After working in an office type environment for the last 14 years or so, I consider myself a veteran of the business world. True some of business only offered what could loosely be called an office. Symantec comes to mind, since my first two “offices” were… inventive: the first was a space walled off by bookcases and the second consisted of a space centered in a hallway, walled off by portable, free-standing half-cube walls. There were other places that had other interesting features, like an open office area that didn’t have PC’s for everyone, a rack of 14 PC’s next to my desk, or even a large room where 8 people shared the area.
And then one day you’re in a meeting where you say, “Uhhh, what just happened?”
It was a small team meeting – just 7 people – and we were getting together for an hour of planning for our next sprint. We all had a few items to go through… in fact, one of my co-workers had a notebook with him, with a list. He was running down his items… first one was reasonable. Second was as well. The third one, he stops and says, “Oh, excuse me.” I looked down the table in time to see him calm reach below the table, grab the garbage pail, and puke into it. And then again. And then a third time. By the fourth time,
he was out of “substance” but that doesn’t matter – nothing but time stops dry heaving. After that he left for a moment, with the pail, and came back looking a bit better.
What do you do if you see this happen?
We knew he had a migraine, since he responded to the meeting with a “I feel sick, but I don’t want to miss the meeting – I might have to leave it if I feel really sick though” type of thing. I’ve known a lot of people that have had migraines – no two are the same. When I was growing up, I used to have cluster headaches, which is a migraine but without the nausea – telling point for this convo – so I can totally sympathize and empathize with that kinda pain. My reply would have been “screw the meeting!” and I would have hid in my bedroom for a day. But even so… there was a tentative silence in the room after the last heave… true to form, each of the disciplines responded as you’d expect:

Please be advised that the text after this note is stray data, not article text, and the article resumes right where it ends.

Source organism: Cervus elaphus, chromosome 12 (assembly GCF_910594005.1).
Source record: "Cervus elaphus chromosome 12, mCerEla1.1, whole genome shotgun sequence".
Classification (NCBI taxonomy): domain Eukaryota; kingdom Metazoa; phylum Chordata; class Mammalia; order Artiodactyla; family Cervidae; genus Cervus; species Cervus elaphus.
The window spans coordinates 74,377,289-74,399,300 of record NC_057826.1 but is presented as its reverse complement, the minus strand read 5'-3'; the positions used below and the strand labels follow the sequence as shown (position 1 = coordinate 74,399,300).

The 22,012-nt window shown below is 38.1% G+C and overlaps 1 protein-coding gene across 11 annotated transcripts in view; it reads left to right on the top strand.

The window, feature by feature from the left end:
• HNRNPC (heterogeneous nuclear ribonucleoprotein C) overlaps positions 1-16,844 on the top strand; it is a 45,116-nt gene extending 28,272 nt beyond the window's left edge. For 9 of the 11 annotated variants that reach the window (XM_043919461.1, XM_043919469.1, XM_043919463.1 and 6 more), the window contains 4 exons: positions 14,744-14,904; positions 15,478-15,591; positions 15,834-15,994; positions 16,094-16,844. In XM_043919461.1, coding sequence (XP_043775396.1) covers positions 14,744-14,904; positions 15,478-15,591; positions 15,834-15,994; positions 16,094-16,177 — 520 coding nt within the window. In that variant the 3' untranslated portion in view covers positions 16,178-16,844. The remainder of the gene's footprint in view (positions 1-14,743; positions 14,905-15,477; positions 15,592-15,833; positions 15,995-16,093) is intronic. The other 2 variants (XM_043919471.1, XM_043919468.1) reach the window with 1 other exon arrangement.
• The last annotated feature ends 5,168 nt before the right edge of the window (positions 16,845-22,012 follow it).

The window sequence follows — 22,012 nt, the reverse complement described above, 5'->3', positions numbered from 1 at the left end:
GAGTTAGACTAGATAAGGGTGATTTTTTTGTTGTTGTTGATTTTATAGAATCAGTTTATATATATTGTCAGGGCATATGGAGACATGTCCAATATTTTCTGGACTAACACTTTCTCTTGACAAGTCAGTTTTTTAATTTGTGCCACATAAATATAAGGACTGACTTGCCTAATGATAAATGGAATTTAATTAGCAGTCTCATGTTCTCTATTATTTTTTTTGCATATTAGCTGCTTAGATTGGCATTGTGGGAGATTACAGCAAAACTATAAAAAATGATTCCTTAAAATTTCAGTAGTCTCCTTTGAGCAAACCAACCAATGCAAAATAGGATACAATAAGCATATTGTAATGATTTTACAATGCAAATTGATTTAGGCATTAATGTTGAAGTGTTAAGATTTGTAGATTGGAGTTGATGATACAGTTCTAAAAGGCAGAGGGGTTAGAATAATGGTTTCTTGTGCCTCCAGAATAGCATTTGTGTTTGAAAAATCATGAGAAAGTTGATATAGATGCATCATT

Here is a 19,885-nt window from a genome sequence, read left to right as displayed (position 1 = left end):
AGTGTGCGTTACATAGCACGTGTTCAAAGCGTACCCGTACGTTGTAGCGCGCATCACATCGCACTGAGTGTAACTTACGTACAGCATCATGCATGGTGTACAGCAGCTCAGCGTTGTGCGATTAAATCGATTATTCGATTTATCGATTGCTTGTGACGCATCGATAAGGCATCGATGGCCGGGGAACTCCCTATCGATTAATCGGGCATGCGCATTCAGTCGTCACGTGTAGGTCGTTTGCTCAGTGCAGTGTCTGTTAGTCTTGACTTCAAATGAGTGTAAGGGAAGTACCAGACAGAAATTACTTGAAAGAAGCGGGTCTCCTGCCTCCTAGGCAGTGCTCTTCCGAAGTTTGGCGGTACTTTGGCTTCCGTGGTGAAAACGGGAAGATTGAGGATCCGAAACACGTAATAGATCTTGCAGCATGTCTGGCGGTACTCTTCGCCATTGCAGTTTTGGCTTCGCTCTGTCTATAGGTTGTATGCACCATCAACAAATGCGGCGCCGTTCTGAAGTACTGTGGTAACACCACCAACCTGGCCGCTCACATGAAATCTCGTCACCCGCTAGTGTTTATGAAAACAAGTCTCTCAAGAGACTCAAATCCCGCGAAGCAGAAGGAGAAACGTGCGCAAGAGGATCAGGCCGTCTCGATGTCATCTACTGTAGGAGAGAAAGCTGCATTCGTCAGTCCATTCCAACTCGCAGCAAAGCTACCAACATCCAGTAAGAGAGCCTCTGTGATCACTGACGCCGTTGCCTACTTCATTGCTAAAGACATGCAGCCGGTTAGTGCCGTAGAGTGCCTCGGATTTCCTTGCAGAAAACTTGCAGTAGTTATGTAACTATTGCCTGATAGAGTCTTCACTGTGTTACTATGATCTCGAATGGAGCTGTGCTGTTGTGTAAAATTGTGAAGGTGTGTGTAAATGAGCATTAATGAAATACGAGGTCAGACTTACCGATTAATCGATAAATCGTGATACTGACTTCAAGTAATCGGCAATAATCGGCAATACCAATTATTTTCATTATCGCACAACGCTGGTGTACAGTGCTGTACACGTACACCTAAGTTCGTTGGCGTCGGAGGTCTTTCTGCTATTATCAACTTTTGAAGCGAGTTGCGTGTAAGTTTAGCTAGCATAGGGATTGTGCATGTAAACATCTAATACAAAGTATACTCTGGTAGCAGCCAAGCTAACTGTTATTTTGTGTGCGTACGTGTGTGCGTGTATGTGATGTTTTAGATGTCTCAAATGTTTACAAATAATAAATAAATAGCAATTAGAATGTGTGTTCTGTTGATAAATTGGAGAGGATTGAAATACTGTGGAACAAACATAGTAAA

PM [group facilitator]: Dude, we could have reschedule… I mean, WOW – talk about dedication to the team!
Dev [problem solver]: Ya alright? Ya need anything?
Dev Lead [problem solver and taking care of one of his own]: You sure yer OK? You should go home; we can pick this up on Monday.
Test [problem finder]: Man… I wouldn’t want to be on the cleaning team tonight…
Test Lead [problem finder and cynic]: Umm… did you really think the workload was that bad? (what else would you expect me to say?)
After the meeting, I asked my co-worker if I could blog about it; I thought it was too surreal not to share it. In fact, the first question Steve asked me was “you’ve GOT blog that – did you get it on video???” No… no, I didn’t. I didn’t even think about grabbing my phone. Instead I was wondering if anyone else in the room was going to have a bout of sympathy puking… I figured I would have. If you told me this story, I would have bet that I’d be the person puking next. But no one did. One of the other guys in the room even admitted that he hadn’t puked since the mid 90’s. Too much info? Maybe… but I call it the bonding of a new team in planning meetings…
And of course, it lead to my most serious question of them all: “Dude, can you do that at will? I mean, if someone brings in spec or work item, can you just go ‘Wait a sec’ and puke all over it? Really, can ya? That would rule! Seriously.”
What are you rolling your eyes at me for??? You know that would just rock.
 Yes, my team uses Agile methodologies for project management. Not that it’s that important to this post, but some background on it. We’ve found it works well for us, rather than the traditional 18-24-36 month ship cycle. We plan 3-6 week sprints with a detailed list of things we want to do and then ship at the end of that sprint. Sometimes it’s a large shipping item to external customers – other times it’s just an updated release of something small, but was always make sure we complete the majority of the tasks. Big project? You break it down into stages and the spread it out over multiple sprints. If we’re in a sprint and we realized that we won’t finish all of the planned work, we’ll know about it before the end of the sprint, so we scale back the work and punt the to the next sprint. How do we we won’t finish before the deadline? Daily 15-minute meetings that has team members state what they did yesterday and what they plan to do today. That’s Agile in a nutshell. For us, it works because we’re fulled embraced it – more accurately, we’re not afraid to chop tasks up and we’re not afraid to punt work to future sprints. If your team is afraid of that, you’ll have trouble… most people that “try” agile half ass it and either have stretch goals in sprint or won’t punt items that are too bit – do that and you’re destined to fail! You can’t half ass agile; it’s an all or nothing thing.